Leslie got as far as the gates before she saw Saul Elliot was right. Harbour Road was churned up worse than her mother's porridge. It hadn't been this bad on the walk from Four Winds this morning, but a succession of heavy carts and excited Fair-goers had turned every exit into a trough of sludge. Of course, she could tuck her skirts under her arm and navigate through it, but wouldn't it be nicer – thrilling even – to take the Shore Path home instead?
The Shore Path was forbidden to Leslie, though this hadn't always been so. Papa had often taken her there, back when she tied her hair with two ribbons. She would ride on his shoulders, hands clasped beneath his bearded chin, and they would barter for fish at the Percy's and talk to the sea-dogs mending their nets. Sometimes, if he had the time he would splurge on filets of hot fried fish. They would sit on the rocks and tear holes in their parcels, and nibble each morsel as slowly as they could. After, Papa would get Leslie to check his beard for salt or grease. She knew the instant her hand got near he would make a low growl, and pretend to chomp it off. And she would squeal with a delicious terror and fly down the beach, her father roaring after her like a monster in those novels he used to read after supper.
Then one day, it was about the time when her mother let down all her skirts, Leslie made it all the way to the lobster traps and her father hadn't caught up. She turned back to look for him, her hand cast over her brow, to see Papa with his hands on his knees and his head bowed down. He blamed it on her too long legs, said she was getting too fast for him. But Leslie knew, and he knew she knew, the sickness in his lungs was returning again.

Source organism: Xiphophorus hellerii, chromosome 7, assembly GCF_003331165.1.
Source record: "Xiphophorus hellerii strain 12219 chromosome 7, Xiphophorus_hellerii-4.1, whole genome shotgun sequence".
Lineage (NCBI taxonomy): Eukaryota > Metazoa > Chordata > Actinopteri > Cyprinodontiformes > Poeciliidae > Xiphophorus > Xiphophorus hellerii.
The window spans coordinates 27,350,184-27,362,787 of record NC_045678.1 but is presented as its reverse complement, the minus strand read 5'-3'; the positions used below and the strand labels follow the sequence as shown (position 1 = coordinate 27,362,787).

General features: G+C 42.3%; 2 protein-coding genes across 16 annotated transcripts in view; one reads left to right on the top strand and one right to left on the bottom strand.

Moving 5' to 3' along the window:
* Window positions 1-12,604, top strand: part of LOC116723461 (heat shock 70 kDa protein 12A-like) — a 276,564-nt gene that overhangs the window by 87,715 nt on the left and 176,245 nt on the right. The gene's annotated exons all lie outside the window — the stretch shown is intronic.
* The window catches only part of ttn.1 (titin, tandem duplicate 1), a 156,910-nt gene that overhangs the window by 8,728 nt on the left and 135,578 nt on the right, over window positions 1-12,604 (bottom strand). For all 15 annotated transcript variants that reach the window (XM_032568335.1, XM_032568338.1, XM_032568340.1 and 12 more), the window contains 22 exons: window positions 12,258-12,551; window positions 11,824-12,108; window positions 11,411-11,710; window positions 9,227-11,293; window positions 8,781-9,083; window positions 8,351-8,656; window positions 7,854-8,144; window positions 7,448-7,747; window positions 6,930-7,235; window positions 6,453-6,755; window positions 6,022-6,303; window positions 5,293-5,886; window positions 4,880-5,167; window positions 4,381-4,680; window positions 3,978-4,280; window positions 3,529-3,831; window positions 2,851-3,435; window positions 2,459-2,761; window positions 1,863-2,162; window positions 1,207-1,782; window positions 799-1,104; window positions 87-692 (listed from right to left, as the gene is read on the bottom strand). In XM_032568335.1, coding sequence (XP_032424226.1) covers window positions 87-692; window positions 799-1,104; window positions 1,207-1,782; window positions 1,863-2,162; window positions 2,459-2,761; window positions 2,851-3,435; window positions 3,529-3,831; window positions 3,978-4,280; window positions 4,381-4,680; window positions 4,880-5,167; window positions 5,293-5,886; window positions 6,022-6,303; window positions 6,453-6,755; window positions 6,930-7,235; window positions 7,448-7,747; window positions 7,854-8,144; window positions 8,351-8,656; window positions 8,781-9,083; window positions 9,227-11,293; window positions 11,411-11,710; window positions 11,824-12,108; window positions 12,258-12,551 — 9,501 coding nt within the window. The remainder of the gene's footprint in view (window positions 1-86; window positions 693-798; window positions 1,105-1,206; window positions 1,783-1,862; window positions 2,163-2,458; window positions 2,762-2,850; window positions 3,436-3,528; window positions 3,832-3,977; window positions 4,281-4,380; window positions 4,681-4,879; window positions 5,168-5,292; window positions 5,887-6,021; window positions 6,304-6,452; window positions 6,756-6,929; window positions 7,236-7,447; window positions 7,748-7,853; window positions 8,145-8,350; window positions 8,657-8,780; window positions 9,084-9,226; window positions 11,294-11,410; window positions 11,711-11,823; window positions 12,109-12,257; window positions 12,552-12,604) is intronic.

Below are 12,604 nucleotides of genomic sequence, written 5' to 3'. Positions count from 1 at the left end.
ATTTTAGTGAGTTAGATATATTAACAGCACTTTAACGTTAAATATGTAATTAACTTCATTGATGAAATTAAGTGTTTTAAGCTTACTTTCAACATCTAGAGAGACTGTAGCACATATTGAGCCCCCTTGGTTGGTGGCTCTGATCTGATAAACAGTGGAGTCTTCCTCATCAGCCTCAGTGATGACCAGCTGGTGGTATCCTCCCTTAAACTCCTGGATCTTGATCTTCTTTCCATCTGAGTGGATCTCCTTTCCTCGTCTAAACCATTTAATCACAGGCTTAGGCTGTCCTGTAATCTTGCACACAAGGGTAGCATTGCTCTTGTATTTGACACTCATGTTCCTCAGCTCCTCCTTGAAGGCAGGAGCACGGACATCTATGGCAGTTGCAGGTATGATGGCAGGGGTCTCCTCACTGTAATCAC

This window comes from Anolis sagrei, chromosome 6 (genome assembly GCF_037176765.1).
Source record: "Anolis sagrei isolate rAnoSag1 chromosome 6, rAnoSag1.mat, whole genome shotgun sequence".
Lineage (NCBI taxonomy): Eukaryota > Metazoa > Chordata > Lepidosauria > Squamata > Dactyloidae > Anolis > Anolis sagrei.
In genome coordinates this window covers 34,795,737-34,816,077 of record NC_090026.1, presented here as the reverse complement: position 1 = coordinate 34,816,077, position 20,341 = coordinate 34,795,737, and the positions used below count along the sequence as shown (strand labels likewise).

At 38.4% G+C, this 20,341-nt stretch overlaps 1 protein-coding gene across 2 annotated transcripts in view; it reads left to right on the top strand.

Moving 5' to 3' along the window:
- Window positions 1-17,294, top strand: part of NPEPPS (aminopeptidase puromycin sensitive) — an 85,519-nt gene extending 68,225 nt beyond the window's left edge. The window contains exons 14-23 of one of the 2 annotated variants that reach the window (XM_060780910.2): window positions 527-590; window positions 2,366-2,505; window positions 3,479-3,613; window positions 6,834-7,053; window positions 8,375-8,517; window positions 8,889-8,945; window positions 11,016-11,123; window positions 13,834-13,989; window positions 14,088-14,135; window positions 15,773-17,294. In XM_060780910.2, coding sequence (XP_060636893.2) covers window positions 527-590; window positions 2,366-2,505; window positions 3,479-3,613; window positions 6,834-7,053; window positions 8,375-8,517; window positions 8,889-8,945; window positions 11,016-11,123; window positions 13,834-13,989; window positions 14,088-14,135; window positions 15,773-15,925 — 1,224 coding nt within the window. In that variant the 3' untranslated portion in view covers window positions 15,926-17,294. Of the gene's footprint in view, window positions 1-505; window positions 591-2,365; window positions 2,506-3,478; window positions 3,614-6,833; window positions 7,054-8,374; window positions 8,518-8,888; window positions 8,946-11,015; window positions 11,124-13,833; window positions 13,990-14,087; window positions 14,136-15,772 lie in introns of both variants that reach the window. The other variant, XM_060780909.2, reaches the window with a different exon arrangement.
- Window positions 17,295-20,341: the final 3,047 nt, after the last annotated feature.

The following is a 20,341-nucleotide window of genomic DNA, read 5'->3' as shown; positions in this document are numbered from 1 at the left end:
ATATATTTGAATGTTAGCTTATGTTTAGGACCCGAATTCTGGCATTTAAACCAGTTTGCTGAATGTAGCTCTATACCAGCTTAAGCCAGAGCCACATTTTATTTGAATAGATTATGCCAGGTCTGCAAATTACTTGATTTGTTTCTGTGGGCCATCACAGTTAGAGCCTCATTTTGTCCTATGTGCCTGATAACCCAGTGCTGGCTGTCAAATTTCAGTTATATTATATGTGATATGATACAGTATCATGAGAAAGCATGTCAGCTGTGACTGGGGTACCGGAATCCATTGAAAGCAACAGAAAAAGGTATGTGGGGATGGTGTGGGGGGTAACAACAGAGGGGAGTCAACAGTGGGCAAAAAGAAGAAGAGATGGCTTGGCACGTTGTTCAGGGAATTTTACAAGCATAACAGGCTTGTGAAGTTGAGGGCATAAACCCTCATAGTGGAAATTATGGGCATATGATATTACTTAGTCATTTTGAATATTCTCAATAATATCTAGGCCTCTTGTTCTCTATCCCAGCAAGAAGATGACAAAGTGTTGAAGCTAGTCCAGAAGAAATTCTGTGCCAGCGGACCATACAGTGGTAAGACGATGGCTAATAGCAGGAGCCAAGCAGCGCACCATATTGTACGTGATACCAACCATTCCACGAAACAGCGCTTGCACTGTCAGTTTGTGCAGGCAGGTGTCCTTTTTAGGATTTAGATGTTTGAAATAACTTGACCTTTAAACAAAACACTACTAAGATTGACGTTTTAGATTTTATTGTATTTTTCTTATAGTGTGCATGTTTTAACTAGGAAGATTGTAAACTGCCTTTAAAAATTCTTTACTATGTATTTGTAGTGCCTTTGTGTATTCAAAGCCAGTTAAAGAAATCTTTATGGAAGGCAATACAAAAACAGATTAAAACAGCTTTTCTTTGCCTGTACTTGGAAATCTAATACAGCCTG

When he died Leslie's mother hired a mason to build a great stone monument over his grave. Some folks said the marble angel looked just like Leslie. Others said a family as poor as hers should never had been so frivolous. Right in front of Leslie too, as though she didn't know what that word meant. She had won a First at Queens, had plans to go to college – but no one knew about that. Oh, to see their faces when she got the money together... And again, she thought of those five pennies wasted, and the man that was the cause of it.
A sailor, he said. Leslie knew the kind he meant, with a wench at every port and a long list of merchants he owed but never paid. The sort of man that loitered on the Shore Path. Her mother always told her never to come here alone. This was hard on Leslie, who knew in her bones that Papa could never be found in that cemetery, and definitely not with that white winged child. He was with the winds that bore up every seabird, in the lick of the waves that tickled her toes.
She disobeyed her mother once. It was just before she was about to go to Charlottetown and begin her first term at Queens. Leslie had wanted to say goodbye, a true and proper farewell, and tell dear Papa – or the wind at least – that the highest dream he held for her was beginning to come true.
It didn't go well. She had left after twilight when she was supposed to be in bed, and the sun dropped fast in September. By the time she got to Harbour Head she was wishing for a lantern. By the time she got to Harbour Mouth she was glad she could hide in the dark. There were only a few houses there, shacks really, most folks lived further south at the Cove. They were all lit up with lamps and candles and there was a low pulsing sound of someone playing the jug.